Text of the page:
Debate over Oslo Accords heats up during annual Israel Education Day

In a Sunday debate over the credibility of the Oslo Accords, Jonathan Kessler presumably represented the left.

But Kessler, who runs a Washington-based consulting firm on Mideast diplomacy, started off by acknowledging his anxieties over the Israeli-Palestinian peace agreement.

"We have the right to remain skeptical and ambivalent," he said.

Morton Klein, president of the right-leaning Zionist Organization of America and a forceful critic of Oslo, likewise began with the unexpected by asserting his desire for the accords to succeed.

"I hope and pray with all my heart that Oslo will bring about a lasting peace between Arabs and Israelis," he said.

Despite these caveats, Kessler and Klein quickly got into the fray of debate.

Kessler attacked his opponent's position on the accords as mired in past rhetoric. Quoting a Klein foe, Kessler compared the ZOA chief to "the last Japanese soldier" — passionate but irrelevant.

Klein didn't resort to personal snipes against Kessler, reserving his attacks for the integrity of Arabs. He compared Palestinian leader Yasser Arafat to a child who behaves before Chanukah, then acts "abominably" once the presents are opened. Though Klein said he wasn't drawing any comparison, he also referred to Arafat and Adolf Hitler in one remark.

So went "Oslo: Hope or Hoax: Can a Real Peace Come to the Middle East?" The hourlong debate, before an audience of 250 on U.C. Berkeley's campus, kicked off the 15th annual Israel Education Day.

KQED radio host Michael Krasny served as moderator, and Israel's regional consul, Eran Etzion, offered opening remarks. The Israel Center of the Jewish Federation of the Greater East Bay sponsored the daylong event, which also included workshops, information tables and a rock concert.

During their debate, Kessler and Klein diverged on a range of topics, such as a future without the Oslo Accords and Israeli Prime Minister Benjamin Netanyahu's embracing of the agreements.

For Klein, the ultimate question is whether Israel should believe that Arabs who once called for the destruction of Israel have changed in their hearts. His answer: a resounding no.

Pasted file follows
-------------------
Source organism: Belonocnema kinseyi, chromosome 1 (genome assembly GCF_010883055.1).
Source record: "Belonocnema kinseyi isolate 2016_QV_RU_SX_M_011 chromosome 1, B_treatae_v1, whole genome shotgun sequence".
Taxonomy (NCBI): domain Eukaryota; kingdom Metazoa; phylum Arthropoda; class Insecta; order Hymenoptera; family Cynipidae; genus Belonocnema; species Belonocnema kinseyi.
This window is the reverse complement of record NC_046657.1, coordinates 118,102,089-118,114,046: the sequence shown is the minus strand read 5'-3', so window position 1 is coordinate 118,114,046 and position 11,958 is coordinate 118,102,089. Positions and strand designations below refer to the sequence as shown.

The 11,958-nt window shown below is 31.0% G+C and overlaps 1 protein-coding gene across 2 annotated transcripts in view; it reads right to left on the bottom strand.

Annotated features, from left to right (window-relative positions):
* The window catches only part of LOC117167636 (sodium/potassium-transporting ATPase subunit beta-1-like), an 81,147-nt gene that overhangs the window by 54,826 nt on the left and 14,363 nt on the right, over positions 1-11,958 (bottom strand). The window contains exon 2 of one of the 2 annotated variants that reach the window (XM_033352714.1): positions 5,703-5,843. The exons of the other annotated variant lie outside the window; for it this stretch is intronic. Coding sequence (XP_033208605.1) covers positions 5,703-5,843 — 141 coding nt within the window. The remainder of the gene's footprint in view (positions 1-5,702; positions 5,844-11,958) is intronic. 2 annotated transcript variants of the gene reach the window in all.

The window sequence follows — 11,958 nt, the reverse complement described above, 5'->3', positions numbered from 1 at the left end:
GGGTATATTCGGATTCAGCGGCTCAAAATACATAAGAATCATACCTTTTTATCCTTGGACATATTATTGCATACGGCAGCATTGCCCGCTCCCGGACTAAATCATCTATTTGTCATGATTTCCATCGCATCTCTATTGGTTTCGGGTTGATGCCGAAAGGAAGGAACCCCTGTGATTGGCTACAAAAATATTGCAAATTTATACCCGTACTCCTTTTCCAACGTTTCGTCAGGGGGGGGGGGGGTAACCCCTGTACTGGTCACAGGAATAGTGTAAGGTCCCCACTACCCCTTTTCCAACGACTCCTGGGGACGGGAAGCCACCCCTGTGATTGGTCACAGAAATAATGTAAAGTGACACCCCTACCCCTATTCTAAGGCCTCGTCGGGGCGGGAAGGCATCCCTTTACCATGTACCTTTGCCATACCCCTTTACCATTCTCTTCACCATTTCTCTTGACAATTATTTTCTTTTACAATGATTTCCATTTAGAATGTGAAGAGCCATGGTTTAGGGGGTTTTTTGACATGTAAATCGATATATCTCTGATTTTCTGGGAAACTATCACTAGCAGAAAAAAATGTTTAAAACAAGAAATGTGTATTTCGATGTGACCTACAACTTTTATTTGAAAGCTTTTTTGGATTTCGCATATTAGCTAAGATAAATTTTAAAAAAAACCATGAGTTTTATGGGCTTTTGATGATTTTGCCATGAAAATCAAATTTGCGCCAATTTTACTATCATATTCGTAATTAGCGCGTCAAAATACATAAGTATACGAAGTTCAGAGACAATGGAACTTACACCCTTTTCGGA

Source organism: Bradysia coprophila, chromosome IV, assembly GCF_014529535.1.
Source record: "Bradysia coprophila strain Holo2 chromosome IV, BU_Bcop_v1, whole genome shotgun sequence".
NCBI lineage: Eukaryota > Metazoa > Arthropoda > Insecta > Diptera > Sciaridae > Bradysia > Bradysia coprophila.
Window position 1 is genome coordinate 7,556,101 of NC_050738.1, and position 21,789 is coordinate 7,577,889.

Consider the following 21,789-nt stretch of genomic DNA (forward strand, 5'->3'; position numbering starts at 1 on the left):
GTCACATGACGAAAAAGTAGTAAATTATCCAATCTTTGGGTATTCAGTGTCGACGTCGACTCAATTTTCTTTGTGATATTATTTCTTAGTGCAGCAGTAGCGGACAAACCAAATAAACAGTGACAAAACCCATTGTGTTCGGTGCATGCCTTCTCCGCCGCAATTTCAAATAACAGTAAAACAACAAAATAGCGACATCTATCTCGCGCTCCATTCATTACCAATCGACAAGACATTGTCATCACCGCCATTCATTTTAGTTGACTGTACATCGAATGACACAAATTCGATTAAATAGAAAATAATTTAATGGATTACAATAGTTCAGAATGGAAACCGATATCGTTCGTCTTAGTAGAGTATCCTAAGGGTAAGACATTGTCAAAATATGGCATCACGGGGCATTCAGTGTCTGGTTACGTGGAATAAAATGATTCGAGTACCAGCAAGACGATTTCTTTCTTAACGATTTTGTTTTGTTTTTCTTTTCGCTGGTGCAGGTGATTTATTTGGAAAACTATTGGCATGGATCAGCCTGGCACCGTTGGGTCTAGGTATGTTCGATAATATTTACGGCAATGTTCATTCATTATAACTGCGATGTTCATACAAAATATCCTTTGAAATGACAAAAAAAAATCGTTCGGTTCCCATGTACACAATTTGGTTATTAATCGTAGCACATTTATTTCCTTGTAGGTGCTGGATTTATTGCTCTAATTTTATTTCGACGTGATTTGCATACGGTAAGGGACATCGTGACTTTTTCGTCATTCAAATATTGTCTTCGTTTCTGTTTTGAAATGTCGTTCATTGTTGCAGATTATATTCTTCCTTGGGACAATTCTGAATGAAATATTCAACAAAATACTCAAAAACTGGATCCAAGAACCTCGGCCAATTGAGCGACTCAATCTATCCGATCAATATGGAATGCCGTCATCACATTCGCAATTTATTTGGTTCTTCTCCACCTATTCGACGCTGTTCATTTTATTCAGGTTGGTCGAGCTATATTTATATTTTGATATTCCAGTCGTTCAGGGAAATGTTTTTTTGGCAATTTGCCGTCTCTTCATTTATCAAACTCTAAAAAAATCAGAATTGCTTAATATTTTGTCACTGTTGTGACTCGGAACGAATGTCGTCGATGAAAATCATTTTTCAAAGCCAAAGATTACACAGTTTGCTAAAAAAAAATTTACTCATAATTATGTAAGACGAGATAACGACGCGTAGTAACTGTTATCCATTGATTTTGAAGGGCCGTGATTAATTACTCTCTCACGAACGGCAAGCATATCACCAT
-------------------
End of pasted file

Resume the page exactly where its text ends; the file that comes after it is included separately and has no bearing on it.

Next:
Klein offered a series of examples of what he considers Arab duplicity since the Oslo Accords were signed on the White House lawn in September 1993. Among Klein's examples:

*Arafat has repeatedly told Arab audiences the Oslo Accords are temporary and part of his plan to destroy Israel. He has compared the accords to a truce that Islam's founder Mohammed made with an enemy tribe and broke soon after. All current Palestinian Authority maps present Palestine as including all of Israel.

*Whenever Arafat condemns terrorism, he offers only general statements. He doesn't specifically mention Hamas or Islamic Jihad attacks against Jews because he distinguishes those as acts as by "freedom fighters."

*In a recent speech in Bethlehem, Arafat called for "jihad," Arabic for Islamic holy war. He has named a square in Jericho for Yehiya Ayash, a terrorist and master bombmaker known as "The Engineer" who was assassinated last year.

*The Palestinian Authority repeatedly has violated the Oslo Accords. It has refused to comply with any of Israel's 27 requests to hand over suspected criminals, including terrorists. It has not collected thousands of illegal weapons as promised. It has not rewritten the Palestinian covenant calling for the destruction of Israel.

The pressure on Israel to give up more land is only making Israel smaller and more vulnerable to war and terrorism, said Klein. If Israel gives up the entire West Bank, the country will be nine miles wide at one point.

"I continue to be worried," he said.

Kessler questioned the accuracy of Klein's many references to Arab statements. Klein defended his sources as "responsible" newspapers or taped speeches.

Yet Kessler didn't specifically refute Klein's references to Arab statements. He instead noted the positive impact of the accords and also cited acts by Israelis that ran contrary to the Oslo spirit. Among his examples:

*Both Labor and Likud, Israel's largest political parties, have accepted the Oslo Accords. Netanyahu, whose brother was killed by terrorists, will now embrace Arafat and call him "partner and friend."

*Arabs aren't the only ones who praise acts of violence. Streets in Jerusalem still bear the names of Jews who blew up Arab buses in pre-state Israel. Though not government sanctioned, supporters of Baruch Goldstein have set up a monument at his gravesite. Goldstein murdered 29 Muslim worshippers in a Hebron's Tomb of the Patriarchs in 1994.

*Former Prime Minister Yitzhak Shamir recently attended a reunion of pre-state underground freedom fighters. Though not a government group, the official stationary used for the Irgun event contained its original map of an Israel that spread from the Mediterranean Sea through Jordan.

*Before Oslo, Israel suffered bloody wars and thousands of terror attacks. Kessler wondered what alternative Klein envisions to the Oslo Accords.

"Is he really suggesting we go back to the old days?" Kessler said.

Klein replied that the status quo may be better than giving land to "hostile Arabs."

"Some problems are not solvable."